P3-117 Electron Beam Processing of Fresh Fruit for Neutropenic Diets

Wednesday, July 31, 2013
Exhibit Hall (Charlotte Convention Center)
Bianca Smith, Texas A&M University, College Station, TX
Suresh Pillai, Texas A&M University, College Station, TX
Katherine McElhany, Texas A&M University, College Station, TX
Bhimu Patil, Texas A&M University, College Station, TX
Ram Uckoo, Texas A&M University, College Station, TX
Rosemary Walzem, Texas A&M University, College Station, TX
Christine Alvarado, Texas A&M University, College Station, TX
Introduction: Immuno-compromised patients are at a high risk for contracting opportunistic microbial infections, especially those whose white blood cell counts are ≤ 1500 neutrophils/µl of blood.  These neutropenic individuals are urged to follow a diet that reduces the potential of exposure to microbial populations, which often includes avoiding fresh produce.

Purpose: The objective of this study is to evaluate the use of Electron Beam (E-Beam) processing at FDA-approved doses (< 1 kGy) in combination with modified atmosphere packaging (MAP) to determine whether microbial numbers on fresh fruits (watermelon, strawberries, grapes, cherry tomatoes and avocadoes) can be reduced to the neutropenic diet benchmark levels (< 500 CFU/g) while still maintaining sensory qualities.

Methods:  Portions of the fruits were packaged under MAP and ambient conditions which then underwent E-Beam processing. Alanine dosimetry was employed to confirm that the delivered doses were below 1 kGy. Aerobic plate count methods were used to determine the bioburden loads of samples (in triplicate) over a 21 day storage period at 4°C.  A consumer preference study using 41 untrained panelists and a 9 point hedonic scale was used to measure the acceptability of irradiated samples. Texture analyzer, colorimeter and moisture determination methods were performed to measure any sensory differences in the E-Beam treated and control samples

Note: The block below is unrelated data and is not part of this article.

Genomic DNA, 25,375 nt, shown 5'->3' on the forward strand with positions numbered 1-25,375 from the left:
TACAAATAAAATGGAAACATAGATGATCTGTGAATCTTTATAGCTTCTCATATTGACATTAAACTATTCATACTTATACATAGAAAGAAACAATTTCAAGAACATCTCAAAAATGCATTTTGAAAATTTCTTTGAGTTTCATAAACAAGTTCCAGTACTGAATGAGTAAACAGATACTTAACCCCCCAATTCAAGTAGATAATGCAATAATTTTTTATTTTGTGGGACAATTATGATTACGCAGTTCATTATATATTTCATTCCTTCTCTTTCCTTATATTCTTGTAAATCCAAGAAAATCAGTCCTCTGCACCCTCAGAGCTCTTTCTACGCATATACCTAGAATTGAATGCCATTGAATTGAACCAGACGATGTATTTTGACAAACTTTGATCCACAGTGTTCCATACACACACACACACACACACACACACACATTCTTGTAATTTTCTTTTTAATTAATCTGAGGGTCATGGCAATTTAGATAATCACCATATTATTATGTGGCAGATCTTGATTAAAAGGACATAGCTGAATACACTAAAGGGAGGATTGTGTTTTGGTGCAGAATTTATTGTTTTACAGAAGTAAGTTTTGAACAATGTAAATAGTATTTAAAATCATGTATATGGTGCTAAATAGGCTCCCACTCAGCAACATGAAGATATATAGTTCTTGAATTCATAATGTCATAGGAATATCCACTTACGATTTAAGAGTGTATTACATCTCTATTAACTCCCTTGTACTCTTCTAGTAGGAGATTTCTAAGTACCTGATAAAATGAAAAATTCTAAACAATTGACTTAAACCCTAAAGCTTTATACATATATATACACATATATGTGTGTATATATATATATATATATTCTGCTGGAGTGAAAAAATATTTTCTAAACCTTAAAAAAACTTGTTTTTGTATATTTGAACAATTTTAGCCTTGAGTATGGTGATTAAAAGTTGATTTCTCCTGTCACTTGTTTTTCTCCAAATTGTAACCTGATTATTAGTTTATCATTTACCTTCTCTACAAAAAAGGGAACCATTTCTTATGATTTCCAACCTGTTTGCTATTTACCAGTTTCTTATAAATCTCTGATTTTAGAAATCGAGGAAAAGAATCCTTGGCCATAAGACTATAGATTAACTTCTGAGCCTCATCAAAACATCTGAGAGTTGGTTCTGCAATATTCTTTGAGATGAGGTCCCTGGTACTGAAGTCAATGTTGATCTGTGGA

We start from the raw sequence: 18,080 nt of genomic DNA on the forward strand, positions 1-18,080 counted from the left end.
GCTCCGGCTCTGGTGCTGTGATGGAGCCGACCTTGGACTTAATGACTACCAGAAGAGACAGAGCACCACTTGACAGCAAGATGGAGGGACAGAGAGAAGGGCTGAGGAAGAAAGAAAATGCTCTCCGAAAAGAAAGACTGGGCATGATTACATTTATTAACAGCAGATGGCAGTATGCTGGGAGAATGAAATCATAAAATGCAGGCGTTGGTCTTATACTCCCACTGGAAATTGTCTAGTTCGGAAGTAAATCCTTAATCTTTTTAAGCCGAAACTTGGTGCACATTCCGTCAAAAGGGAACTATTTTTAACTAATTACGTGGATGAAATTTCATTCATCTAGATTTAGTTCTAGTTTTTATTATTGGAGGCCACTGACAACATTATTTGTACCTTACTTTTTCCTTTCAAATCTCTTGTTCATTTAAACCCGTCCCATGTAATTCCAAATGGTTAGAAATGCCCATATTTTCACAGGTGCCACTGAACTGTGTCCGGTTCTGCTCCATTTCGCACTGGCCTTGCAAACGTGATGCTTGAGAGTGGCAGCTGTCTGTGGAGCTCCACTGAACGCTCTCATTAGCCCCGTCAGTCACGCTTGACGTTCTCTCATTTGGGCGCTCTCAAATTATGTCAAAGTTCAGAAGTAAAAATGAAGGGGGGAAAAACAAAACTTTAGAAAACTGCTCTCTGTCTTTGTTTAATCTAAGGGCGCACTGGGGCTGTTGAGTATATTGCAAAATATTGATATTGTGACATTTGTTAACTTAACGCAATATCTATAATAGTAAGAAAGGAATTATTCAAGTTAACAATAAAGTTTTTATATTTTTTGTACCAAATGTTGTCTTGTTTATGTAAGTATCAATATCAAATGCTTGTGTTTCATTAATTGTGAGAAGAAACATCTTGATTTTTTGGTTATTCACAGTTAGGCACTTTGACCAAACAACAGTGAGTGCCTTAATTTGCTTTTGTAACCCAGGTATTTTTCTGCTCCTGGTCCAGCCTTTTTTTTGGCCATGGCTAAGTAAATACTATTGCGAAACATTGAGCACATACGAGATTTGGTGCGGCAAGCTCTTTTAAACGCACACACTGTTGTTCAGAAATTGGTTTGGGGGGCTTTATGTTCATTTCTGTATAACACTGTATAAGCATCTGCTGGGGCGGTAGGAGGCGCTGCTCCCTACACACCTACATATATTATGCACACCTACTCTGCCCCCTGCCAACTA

Results: Under ambient and MAP conditions, the microbial loads of E-Beam treated watermelon, grape, and avocado were below 500 CFU/g for at least 7 days longer than untreated samples. All E-Beam treated fruits were rated as acceptable by consumers in the attributes of firmness, flavor, color and overall likeability with scores averaging 5.7-8.2. However, textural analyses did show that the E-Beam treated tomato samples were significantly less firm (P <  0.05) than non-irradiated samples.

Significance:  E-Beam treatment of fruits is a value adding technology that not only extends their shelf life but allows for the fruits to meet neutropenic standards to improve quality of life. The results also demonstrate that E-Beam treatment does not adversely affect consumer preferences.